The euro pulled back from two-month highs on Monday, as investors booked profits on its rally while lingering concerns about Europe's sovereign debt problems looked likely to keep a lid on future gains.

High-yielding currencies like the Australian and New Zealand dollars were also under pressure as subdued U.S. data and falling equities .SPX led investors to shun risky trades.

Trade was light in Asia with Tokyo shut for a holiday.

The euro EUR= dipped 0.2 percent to $1.2904, pulling back from a two-month high of $1.3008 hit on Friday on trading platform EBS, with news that the International Monetary Fund and the European Union have suspended a review of Hungary's funding programme putting some pressure on the single currency.

This means Hungary will not have access to remaining funds in its $25.1 bln package.  Dealers said this reminded investors of the region's sovereign debt problems just days ahead of the results of stress tests on euro zone's banks. The results are due out of Friday.

While European leaders believe that the tests will bring confidence, the markets may not believe the sugar-coated figures with the euro primed for another leg down in the weeks ahead, said David Scutt, forex trader at Arab Bank, Australia.

Heavy selling pressure is expected to emerge ahead of resistance at $1.3100-10.

Near term support for the euro is seen around the $1.2850 area, the 50 percent retracement of the euro's fall from a high near $1.3820 on March 17 to a four-year low of $1.1876 hit in early June. Traders said there was talk of light stops around $1.2880.

The dollar edged up 0.1 percent against the yen to 86.64 yen JPY= but was not far from a seven-month low of 86.27 yen hit on Friday on EBS.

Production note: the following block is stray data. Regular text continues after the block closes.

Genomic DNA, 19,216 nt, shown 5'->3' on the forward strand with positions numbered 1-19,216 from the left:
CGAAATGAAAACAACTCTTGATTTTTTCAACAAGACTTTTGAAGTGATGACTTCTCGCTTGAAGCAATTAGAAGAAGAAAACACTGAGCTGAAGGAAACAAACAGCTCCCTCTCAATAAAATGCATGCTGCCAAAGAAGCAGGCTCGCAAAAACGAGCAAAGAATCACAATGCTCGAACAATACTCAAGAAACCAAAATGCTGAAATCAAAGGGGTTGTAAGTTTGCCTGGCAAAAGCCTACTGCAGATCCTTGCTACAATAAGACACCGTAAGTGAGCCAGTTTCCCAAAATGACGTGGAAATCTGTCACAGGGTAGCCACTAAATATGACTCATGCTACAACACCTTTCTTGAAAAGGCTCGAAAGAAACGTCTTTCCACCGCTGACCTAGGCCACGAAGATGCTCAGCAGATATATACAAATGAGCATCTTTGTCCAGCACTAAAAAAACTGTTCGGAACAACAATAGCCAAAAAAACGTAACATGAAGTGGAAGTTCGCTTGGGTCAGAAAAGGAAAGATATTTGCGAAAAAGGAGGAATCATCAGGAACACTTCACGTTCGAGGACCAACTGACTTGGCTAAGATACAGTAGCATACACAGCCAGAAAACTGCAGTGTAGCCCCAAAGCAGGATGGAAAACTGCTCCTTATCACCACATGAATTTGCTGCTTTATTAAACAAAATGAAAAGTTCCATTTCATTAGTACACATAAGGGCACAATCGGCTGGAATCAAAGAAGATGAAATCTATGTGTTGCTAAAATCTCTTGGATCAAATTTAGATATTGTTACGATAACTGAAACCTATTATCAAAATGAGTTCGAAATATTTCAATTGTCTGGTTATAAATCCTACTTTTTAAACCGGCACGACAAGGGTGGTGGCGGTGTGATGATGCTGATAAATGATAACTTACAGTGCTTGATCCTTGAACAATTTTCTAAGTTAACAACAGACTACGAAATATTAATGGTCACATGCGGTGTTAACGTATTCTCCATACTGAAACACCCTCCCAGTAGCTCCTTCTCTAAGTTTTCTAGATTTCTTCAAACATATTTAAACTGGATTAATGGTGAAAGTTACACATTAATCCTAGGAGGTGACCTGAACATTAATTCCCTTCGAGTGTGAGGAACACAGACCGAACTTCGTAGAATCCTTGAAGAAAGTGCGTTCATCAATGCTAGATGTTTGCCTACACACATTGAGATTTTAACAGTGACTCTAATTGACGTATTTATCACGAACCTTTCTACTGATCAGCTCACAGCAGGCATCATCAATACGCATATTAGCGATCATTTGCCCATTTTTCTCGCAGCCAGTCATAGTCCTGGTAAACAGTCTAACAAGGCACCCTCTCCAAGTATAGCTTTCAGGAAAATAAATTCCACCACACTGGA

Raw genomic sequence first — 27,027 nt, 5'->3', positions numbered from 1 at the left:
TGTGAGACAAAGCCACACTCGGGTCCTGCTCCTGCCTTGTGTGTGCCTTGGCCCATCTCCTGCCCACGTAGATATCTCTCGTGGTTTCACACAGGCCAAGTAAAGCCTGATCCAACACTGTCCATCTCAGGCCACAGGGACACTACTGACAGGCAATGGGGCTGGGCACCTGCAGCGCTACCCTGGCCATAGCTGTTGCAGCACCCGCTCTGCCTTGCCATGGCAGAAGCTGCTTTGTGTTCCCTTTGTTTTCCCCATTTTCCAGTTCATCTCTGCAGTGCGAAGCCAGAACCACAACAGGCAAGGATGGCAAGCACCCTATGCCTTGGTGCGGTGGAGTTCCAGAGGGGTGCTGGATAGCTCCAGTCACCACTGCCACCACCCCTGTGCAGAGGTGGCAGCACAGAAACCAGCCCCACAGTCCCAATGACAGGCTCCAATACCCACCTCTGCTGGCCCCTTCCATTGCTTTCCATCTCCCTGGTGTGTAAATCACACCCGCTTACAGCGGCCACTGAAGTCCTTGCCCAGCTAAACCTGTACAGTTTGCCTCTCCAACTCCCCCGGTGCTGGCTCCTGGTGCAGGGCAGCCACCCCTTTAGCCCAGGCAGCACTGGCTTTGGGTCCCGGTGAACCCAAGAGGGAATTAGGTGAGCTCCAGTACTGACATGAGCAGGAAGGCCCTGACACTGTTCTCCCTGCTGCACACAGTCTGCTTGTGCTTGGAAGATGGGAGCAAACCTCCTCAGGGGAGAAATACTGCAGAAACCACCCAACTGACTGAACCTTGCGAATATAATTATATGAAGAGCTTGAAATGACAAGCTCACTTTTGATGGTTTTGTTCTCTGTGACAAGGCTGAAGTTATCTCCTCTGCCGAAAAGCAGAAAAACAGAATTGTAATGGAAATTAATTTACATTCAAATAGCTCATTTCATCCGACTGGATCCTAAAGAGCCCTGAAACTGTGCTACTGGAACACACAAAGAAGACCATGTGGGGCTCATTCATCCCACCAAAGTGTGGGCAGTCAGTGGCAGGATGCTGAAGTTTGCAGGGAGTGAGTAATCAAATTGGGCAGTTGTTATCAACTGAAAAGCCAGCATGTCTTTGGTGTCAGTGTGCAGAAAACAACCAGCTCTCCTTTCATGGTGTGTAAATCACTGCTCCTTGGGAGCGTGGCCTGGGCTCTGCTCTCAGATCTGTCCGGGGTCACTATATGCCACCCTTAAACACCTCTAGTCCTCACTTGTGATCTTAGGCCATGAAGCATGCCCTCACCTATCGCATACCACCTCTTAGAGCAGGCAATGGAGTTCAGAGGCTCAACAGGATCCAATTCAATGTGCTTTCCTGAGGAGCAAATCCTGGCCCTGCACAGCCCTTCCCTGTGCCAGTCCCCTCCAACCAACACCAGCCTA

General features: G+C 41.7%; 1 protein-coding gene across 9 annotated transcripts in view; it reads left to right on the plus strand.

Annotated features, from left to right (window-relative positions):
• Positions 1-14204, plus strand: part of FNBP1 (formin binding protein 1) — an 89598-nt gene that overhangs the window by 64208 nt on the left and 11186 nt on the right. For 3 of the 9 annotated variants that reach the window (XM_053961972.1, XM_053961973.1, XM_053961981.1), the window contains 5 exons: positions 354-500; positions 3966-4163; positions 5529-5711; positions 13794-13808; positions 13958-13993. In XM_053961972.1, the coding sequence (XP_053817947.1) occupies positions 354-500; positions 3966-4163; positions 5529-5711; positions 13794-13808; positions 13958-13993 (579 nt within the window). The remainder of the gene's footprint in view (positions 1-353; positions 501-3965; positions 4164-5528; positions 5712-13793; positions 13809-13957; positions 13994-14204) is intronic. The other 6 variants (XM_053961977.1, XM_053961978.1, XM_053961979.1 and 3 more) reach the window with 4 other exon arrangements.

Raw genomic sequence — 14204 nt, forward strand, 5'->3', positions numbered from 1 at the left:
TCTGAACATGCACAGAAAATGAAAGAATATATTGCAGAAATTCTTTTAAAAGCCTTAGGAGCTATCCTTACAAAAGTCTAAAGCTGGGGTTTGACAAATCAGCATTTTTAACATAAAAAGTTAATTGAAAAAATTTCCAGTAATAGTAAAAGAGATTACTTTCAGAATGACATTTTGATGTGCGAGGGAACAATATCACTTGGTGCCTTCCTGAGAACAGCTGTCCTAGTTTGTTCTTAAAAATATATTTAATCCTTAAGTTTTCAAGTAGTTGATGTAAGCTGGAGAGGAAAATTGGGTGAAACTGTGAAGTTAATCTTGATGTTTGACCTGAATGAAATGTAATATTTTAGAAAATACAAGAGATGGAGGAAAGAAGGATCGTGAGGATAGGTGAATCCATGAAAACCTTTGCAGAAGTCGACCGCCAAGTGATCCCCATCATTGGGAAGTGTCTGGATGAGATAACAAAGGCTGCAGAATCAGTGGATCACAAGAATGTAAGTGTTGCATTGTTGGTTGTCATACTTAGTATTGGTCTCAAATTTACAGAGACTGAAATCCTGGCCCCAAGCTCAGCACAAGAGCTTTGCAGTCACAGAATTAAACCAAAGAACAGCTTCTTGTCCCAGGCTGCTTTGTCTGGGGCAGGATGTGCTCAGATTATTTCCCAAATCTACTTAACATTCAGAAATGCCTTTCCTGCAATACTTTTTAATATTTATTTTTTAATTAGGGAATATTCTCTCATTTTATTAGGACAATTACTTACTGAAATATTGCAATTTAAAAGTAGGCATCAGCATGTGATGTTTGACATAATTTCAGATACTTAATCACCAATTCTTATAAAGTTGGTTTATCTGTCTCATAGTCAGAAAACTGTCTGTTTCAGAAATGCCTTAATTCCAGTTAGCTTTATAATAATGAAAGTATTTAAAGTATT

Latest data from the Commodity Futures Trading Commission showed speculators have been increasing long positions in the yen and cutting longs in the U.S. dollar. .

EYES ON YEN

Traders said with U.S. yields heading lower, the dollar could break past support near its seven-month low.

Such a drop could spark speculation of potential Japanese intervention to restrain the yen, especially if the dollar drops to a 15-year low by breaching the November 2009 trough of 84.82 on EBS.

With the yen's latest rise having brought it to levels that could cause pain to Japanese exporters, a focal point is whether Japanese authorities will take steps to curb the yen's rise, through measures such as verbal or actual intervention, or additional monetary easing measures.

We're getting into the territory where the MOF will start to get a little bit more vociferous, said Gareth Berry, a currency strategist with UBS in Singapore.

Berry said the Ministry of Finance (MOF) may start to express concern over the exchange rate, adding that such rhetoric could help limit the dollar's downside.

I think there is plenty of scope for further downside beyond 85 before we actually see an actual act of intervention, he said.

Japan has not conducted any foreign exchange intervention in more than six years, having last intervened in March 2004.

When the dollar slid to the 84.82 yen trough against the yen in late November, the BOJ stepped closer to currency intervention than at any time in the preceding five years by checking exchange rates with commercial banks.

Soon after, the BOJ called an emergency meeting in early December and decided to pump 10 trillion yen ($115.5 billion) in three-month funds into the banking system.

On Friday, a private survey showed U.S. consumer sentiment weakened in early July to an 11-month low and capped a week which saw U.S. data printing on the softer side, raising questions about the sustainability of a U.S. recovery.

A resulting slide in U.S. stocks .SPX hit growth-linked currencies like the Australian dollar, which dipped 0.2 percent to $0.8680 AUD=D4. Earlier, traders said a model fund was seen selling the Aussie, which shed 1.6 percent on Friday. (Additional reporting by Anirban Nag and FX analyst Krishna Kumar in Sydney; editing by Kazunori Takada)